*doesn't call Brendan's mom anything yet- I think because she can't say "grandma". We're working on it!
*adores dogs, especially our next door neighbor's dog named "WU-WU!!!!" ("Lulu"- always said with the utmost excitement)
*is very into drawing, coloring, painting, etc.
*with the help of my mom, has named every one of her MANY stuffed animals and constructs elaborate situations for them and gets extremely upset if I don't understand what part she wants me to play in those scenarios.
*really, really loves Jesus, Mary, and the Cross. And here's where I admit to my shame that we have not been to Mass in a very long time (that's a story for another day, I suppose), and make no special effort to catechize our little lady. She just naturally gravitates towards Bible stories and my Rosary and pictures of Jesus. She's taken to demanding that we visit Jesus (the statue at our local parish) while we're out on our daily walk. Brendan and I joke that we may have a future nun on our hands....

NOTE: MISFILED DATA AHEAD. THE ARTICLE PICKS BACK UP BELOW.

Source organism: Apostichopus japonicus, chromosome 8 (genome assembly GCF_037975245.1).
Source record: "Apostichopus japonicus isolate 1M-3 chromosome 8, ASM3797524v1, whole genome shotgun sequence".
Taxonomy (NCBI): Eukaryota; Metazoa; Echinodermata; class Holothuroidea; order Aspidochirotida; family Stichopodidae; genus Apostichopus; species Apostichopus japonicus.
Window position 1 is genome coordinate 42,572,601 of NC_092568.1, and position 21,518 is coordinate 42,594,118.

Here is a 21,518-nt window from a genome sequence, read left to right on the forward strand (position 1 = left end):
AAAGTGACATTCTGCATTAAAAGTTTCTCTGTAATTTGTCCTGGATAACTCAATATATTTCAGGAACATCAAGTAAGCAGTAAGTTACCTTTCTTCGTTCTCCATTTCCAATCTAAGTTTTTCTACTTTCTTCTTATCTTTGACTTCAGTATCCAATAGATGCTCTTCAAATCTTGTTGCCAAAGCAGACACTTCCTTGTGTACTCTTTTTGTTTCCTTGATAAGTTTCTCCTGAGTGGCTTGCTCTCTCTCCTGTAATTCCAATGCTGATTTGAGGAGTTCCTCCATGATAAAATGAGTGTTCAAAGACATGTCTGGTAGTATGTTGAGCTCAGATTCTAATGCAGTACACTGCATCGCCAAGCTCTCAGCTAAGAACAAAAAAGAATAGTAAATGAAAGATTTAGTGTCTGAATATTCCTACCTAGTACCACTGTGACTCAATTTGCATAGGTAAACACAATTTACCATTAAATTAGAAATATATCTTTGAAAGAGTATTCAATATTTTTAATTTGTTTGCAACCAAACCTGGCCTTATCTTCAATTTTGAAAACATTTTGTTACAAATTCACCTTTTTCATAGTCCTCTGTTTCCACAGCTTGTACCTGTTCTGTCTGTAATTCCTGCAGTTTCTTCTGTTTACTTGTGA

*doesn't eat much real food and still has allergies and tummy problems. She does love apples, bacon, tofu, and dark chocolate though. A girl after my own heart. :)

I really can't wait to see what the future holds for her and every single day am coming into a deeper understanding of just how big of a blessing she is to our family. Firstly, because she is a human in her own right, and a child of God. Also because we love her so!

But here's the thing: so, Brendan's in medical school. We had Margot midway through his second year of medical school, not because it was the logical/smart thing to do, but just because we felt like we should start a family. We discerned it, if you want to say that. Anyway, we had her and almost immediately, Brendan began worrying about doing his third and fourth years (which are clinical years) in Philly, because at his school the clinical sites are spread throughout the Tri-State (New Jersey/Pennsylvania/Delaware) area, and he didn't want to be working crazy hours (typically 6 am to 7 pm) AND deal with an hour commute each way. So, for Margot's sake, wanting to spend as much time as he could with her, he applied to do his clinical years at his school's campus in Central PA. This option made/makes it so that the bulk of his clinical rotations are done at the same hospital. We moved within a ten minute walk to said hospital, so Brendan's commute time is nil.

We've been blessed to avoid the fray of commuting to a different hospital every 4-6 weeks, some as far as three hours away (!!!), which is what a lot of our Philly friends are doing. We also have been able to easily remain a one-car family, and save a ton on gas/car insurance, as well as rent because it's way cheaper here in the boonies than in Philly.